Strictly speaking, Ripple isn’t a cryptocurrency per se, but rather a decentralized payment network that supports multiple currency exchanges. That said, you can trade Ripple (XRP) like you would any other cryptocurrency, the difference is that it’s relying on other currencies in order to have any real value. This isn’t unlike Bitcoin, which until recently was rather worthless without the ability to cash it out into fiat currency.
Much Cryptocurrency, Many Money, So Doge
Dogecoin is yet another of many new cryptocurrency technologies, but it’s particularly notable due to the press it gained in 2014. The currency itself, which is named after the “Doge” Internet meme featuring a Shiba Inu and seemingly random bits of Comic Sans text, was mostly spurred by its adoption within the Reddit community as a charitable currency for tipping others based on helpful or humorous comments on the site.
Reddit sent the cryptocurrency “to the moon” after using it to raise $50,000 USD to send the Jamaican Bobsled Team to the Sochi Winter Olympics after they qualified, but could not afford to go.
Next, Reddit used the momentum fueled by the media after their Olympic fundraising efforts to raise, and donate 40-million Dogecoin (more than $30,000 USD at the time), before World Water Day on March 22nd. The project was a success, and the money went to funding a well in the Tana river basin in Kenya under the supervision of Charity:Water.
Reddit wasn’t done yet. In March of 2014, the Dogecoin community raised over $50,000 USD to sponsor Nascar Driver, Josh Wise. Wise ran the Aaron’s 499 at Talladega Speedway with a Dogecoin and Reddit sponsored paintjob featuring Doge, and the Reddit mascot, Snoo.
Dogecoin has been a fast mover, but still lacks the widespread adoption of other forms of cryptocurrency, such as Bitcoin, Litecoin and Ripple. It currently sits at the number six spot on the list of cryptocurrencies, in terms of market cap, after peaking as high as third.
It hasn’t been all sunshine and rainbows for cryptocurrencies. There are widespread fears as to the safety and liquidity of owning the digital currencies, as well as what – if any – government regulations will be made.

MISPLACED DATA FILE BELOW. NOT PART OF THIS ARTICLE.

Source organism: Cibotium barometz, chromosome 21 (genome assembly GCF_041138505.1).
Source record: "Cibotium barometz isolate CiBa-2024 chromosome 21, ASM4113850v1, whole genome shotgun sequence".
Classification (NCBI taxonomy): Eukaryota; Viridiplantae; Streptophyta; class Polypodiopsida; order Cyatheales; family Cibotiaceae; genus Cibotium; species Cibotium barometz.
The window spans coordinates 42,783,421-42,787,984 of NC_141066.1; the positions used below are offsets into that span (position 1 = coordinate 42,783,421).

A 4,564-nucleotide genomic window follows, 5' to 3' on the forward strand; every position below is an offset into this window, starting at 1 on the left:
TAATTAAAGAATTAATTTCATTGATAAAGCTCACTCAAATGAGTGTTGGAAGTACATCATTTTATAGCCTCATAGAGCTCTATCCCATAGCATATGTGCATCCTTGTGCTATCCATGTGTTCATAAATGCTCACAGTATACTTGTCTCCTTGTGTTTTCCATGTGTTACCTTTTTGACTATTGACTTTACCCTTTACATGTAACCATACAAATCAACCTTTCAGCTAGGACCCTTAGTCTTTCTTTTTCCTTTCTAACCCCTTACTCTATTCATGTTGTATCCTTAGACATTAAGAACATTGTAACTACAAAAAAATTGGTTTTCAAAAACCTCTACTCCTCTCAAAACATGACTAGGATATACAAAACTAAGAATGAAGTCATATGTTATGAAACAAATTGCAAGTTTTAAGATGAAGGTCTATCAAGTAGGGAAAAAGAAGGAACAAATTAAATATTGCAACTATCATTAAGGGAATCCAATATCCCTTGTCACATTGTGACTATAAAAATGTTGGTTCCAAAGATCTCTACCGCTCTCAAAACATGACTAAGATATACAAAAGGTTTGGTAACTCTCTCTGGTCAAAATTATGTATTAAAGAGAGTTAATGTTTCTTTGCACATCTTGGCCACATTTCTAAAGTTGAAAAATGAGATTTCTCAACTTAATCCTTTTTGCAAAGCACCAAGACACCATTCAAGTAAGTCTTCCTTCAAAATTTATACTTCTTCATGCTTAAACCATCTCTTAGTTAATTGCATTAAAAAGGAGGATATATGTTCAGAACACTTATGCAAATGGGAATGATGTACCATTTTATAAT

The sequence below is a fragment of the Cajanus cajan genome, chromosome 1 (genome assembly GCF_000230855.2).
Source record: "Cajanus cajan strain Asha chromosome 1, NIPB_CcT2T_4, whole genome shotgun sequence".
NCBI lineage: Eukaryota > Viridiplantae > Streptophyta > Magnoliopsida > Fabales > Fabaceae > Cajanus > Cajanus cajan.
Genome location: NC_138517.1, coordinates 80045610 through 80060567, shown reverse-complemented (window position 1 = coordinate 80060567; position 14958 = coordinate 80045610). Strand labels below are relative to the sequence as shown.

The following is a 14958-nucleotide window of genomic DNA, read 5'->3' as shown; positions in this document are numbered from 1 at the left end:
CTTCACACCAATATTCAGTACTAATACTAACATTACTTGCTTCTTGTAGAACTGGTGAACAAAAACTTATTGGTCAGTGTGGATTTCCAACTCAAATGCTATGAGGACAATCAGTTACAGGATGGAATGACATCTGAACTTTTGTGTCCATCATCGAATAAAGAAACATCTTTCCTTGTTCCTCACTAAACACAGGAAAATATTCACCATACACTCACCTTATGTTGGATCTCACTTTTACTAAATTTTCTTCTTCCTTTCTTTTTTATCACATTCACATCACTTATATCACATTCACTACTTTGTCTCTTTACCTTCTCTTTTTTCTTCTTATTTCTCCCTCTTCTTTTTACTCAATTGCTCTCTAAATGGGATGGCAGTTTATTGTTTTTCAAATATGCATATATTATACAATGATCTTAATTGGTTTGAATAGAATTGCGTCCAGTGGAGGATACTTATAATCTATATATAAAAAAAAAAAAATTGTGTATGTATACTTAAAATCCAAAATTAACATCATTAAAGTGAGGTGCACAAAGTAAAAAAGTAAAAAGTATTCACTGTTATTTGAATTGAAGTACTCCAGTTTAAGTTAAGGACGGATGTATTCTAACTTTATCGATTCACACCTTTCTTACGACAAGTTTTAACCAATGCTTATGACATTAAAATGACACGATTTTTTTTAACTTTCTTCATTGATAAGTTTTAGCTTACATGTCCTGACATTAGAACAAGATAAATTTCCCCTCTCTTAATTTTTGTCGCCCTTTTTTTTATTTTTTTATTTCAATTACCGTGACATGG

Mt. Gox Shutdown
The shutdown of the largest cryptocurrency exchange and its subsequent filings for bankruptcy protection were a major blow to the digital currency markets. However, the problems with Mt. Gox didn’t start or end there.
Over its notorious history, Mt. Gox had its share of problems. They ranged from withdrawal freezes, to multiple trading incidents (one which resulted in the price of BTC on the network to temporarily drop to 1 cent), lawsuits, missing or lost coins, and ultimately a seizure of funds by the United States Department of Homeland Security.
After closing the doors for good, stories began to circulate – and were confirmed by Mt. Gox – that over its short history it had lost over 600,000 BTC that could have been worth over $800-million USD depending on when they were lost or stolen.
As Bitcoin soared to record levels at the end of 2013 and beginning of 2014, much of this success was attributed to additional demand in China. By the end of 2013, China started to reverse this trend after fears related to government action induced a panic and large scale sale of Bitcoin back into the open market. This influx of newly available coins led to sharp price drops in the market and a panic sale for many of those outside of China. The Chinese-induced panic was initially caused by China’s Central Bank issuing an order for financial institutions to stop accepting the currency, and further sent the cryptocurrency market spiraling when this ban extended to online payment processors such as YeePay.
As China began to pull out of the Bitcoin market in late 2013, the increased demand led to the price of each coin falling to approximately $300 USD by April of 2014.
Where Do We Go From Here?
Apple Pay and Google Wallet continues to improve, the future of cryptocurrency begins to look a lot brighter. One of the major hurdles to widespread adoption is the lack of a physical form of payment such as cash or a credit card, and instead relying on a digital transaction to purchase goods from brick and mortar retailers. As digital wallet adoption increases (if and when that happens) and more people become comfortable with the idea of digital wallets that process cash and credit card transaction instantly, currencies such as Bitcoin become infinitely more viable.
The future of cryptocurrency is exciting, but in order to ever reach mainstream consumer adoption, many things still have to happen, such as: increased retail adoption, trust in digital wallets , and improvements to security in cryptocurrency protocols. If, and only if, all of these things happen, cryptocurrency could just take over the world.